I have recently read your latest “Truth vs. Error” column (Beacon Lights, June/July 1962 issue) pertaining to “Unitarian Religious Councils and Their Bible.” Although I proudly stand within the Reformed tradition of Protestant Christianity, I am not too familiar with the Reformed denomination represented by yourself and your publication. Nevertheless, as I receive the issues of Beacon Lights through my librarian, I follow some of the events and issues with which your youth and their leaders are concerned. This is to say that I understand you personally to have a most responsible task in guiding your young readers into the path of Truth. Knowing that you would not wish to misguide young minds through inadvertent error within the abovenamed article, I should like to assert three facts and then speak to them:
1) Unitarians do not comprise leadership positions in the major denominational agencies.
2) the National Council of Churches of Christ (NCCC) is neither “Unitarian” nor a “Communist-front organization.”
3) the recent English Bible translations are neither “modernist” nor “Unitarian.”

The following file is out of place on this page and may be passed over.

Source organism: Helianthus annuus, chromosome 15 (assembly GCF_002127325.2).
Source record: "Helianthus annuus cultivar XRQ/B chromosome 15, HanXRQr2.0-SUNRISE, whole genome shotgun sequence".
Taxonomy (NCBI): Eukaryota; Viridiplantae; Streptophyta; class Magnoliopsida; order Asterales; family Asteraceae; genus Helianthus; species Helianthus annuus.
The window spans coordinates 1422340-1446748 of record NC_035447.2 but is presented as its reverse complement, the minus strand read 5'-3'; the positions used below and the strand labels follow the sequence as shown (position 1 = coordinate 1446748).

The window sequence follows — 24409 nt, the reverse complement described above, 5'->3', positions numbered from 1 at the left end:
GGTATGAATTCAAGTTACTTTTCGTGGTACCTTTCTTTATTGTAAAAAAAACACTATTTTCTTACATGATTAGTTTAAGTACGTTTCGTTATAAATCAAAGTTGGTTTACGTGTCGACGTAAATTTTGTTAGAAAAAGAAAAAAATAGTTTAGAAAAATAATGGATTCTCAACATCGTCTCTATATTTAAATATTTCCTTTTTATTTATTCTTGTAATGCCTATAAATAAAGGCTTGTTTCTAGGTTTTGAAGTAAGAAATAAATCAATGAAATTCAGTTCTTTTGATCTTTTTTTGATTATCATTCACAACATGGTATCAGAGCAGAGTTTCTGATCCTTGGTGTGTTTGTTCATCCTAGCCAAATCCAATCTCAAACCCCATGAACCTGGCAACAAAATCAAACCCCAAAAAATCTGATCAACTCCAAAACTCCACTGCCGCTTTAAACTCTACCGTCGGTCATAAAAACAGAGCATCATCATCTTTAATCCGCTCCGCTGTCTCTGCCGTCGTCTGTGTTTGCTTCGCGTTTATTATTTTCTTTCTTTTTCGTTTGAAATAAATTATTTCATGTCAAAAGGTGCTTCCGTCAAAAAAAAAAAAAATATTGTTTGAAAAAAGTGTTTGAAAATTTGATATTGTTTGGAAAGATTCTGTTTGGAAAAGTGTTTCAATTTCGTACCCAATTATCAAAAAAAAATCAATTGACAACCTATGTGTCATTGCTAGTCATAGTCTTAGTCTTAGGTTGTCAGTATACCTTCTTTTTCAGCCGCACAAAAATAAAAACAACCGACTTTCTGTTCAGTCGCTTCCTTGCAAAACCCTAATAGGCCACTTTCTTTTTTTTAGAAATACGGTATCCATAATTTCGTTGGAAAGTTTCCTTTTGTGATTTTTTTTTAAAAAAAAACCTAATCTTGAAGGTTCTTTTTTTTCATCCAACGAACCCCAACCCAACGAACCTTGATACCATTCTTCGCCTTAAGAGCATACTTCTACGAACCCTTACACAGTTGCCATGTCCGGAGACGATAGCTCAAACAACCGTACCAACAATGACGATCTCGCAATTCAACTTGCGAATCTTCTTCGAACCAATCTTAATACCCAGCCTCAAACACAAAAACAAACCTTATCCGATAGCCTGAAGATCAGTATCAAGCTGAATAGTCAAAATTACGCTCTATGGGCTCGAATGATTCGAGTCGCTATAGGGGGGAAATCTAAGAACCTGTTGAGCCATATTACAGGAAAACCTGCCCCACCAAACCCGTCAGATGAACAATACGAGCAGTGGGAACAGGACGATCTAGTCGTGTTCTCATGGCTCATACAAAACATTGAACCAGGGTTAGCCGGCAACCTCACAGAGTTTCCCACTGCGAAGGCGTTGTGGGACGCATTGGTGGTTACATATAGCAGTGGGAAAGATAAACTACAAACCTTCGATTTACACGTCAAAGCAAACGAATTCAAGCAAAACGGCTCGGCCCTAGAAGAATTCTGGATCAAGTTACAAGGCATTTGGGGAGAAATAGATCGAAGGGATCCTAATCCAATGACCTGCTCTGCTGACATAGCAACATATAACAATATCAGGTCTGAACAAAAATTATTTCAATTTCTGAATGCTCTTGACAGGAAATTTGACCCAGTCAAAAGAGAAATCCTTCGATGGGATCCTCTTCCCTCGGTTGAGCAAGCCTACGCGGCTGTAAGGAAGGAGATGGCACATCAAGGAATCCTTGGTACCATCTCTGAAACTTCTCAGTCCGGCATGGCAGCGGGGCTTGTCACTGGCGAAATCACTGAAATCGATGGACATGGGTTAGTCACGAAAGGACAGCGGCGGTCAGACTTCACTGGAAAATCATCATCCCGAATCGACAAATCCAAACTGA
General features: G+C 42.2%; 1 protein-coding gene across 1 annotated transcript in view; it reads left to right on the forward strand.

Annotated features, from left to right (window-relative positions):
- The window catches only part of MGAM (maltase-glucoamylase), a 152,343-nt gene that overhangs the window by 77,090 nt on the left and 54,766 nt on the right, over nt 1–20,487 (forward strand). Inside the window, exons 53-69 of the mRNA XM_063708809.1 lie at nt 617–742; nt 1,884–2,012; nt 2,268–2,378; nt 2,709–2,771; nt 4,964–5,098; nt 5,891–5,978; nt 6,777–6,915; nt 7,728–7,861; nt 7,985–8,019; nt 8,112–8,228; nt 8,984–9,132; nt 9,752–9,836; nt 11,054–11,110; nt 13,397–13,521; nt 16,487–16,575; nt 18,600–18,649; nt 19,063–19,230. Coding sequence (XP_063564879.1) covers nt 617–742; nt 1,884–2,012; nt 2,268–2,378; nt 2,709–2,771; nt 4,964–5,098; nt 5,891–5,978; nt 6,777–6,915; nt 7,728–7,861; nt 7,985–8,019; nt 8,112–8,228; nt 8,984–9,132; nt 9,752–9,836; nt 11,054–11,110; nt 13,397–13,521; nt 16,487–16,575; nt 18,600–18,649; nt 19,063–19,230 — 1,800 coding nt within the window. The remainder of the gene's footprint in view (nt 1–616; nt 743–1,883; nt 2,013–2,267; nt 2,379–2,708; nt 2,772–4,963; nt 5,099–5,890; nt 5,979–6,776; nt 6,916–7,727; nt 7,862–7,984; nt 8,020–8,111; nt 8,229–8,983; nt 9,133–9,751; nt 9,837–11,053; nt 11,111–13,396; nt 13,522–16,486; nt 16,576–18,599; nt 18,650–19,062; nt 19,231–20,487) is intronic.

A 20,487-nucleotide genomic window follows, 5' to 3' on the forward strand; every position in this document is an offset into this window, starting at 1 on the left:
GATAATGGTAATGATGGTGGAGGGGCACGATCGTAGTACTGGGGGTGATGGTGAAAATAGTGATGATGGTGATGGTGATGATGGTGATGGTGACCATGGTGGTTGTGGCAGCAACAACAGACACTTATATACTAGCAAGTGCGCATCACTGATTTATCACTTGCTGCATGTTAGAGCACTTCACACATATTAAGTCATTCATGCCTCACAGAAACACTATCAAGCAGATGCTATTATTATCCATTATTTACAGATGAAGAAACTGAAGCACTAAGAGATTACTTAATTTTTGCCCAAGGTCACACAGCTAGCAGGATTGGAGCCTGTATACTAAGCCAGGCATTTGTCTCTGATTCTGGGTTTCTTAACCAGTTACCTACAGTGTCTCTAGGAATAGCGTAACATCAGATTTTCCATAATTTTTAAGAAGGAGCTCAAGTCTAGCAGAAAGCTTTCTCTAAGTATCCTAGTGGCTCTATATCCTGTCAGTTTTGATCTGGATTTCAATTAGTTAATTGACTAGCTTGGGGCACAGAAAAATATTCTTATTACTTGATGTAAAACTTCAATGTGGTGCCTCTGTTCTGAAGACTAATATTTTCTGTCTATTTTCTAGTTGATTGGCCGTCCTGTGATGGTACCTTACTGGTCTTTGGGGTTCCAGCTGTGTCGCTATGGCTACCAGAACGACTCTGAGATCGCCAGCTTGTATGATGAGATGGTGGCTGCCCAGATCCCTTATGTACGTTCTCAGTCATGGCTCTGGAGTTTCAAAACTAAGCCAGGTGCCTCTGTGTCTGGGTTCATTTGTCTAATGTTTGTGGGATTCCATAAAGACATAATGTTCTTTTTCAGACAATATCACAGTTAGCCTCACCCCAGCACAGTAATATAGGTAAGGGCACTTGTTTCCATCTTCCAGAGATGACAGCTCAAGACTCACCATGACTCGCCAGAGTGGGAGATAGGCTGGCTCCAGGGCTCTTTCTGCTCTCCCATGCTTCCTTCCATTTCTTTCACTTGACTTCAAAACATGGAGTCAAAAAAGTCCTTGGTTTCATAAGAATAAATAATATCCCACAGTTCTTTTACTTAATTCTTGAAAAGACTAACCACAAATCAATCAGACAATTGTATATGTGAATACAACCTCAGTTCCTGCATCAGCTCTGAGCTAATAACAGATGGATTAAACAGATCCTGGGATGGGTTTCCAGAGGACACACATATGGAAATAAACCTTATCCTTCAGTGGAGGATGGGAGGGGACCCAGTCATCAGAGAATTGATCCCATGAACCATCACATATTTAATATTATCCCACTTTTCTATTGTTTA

1) Unitarians do not comprise leadership positions in the major denominational agencies. As a denomination the Unitarian-Universalist Church has no participation in interdenominational activities or agencies. According to their own published literature, they have varied interests quite apart from those to which the Protestant churches are directed. It is conceivable, at the same time, that there may be unitarians (small “u”) who are nominally within the Trinitarian camp. Why they are there, only they individually know. Surely, no verifiable evidence has been found – and thus not cited – to suggest that there is a large-or even small-scale “purpose…to infiltrate churches, schools, committees and organizations with Unitarianism until they are completely unitarian” (p. 13). I have several Unitarian friends who inform me that their religion is not one for proselytism.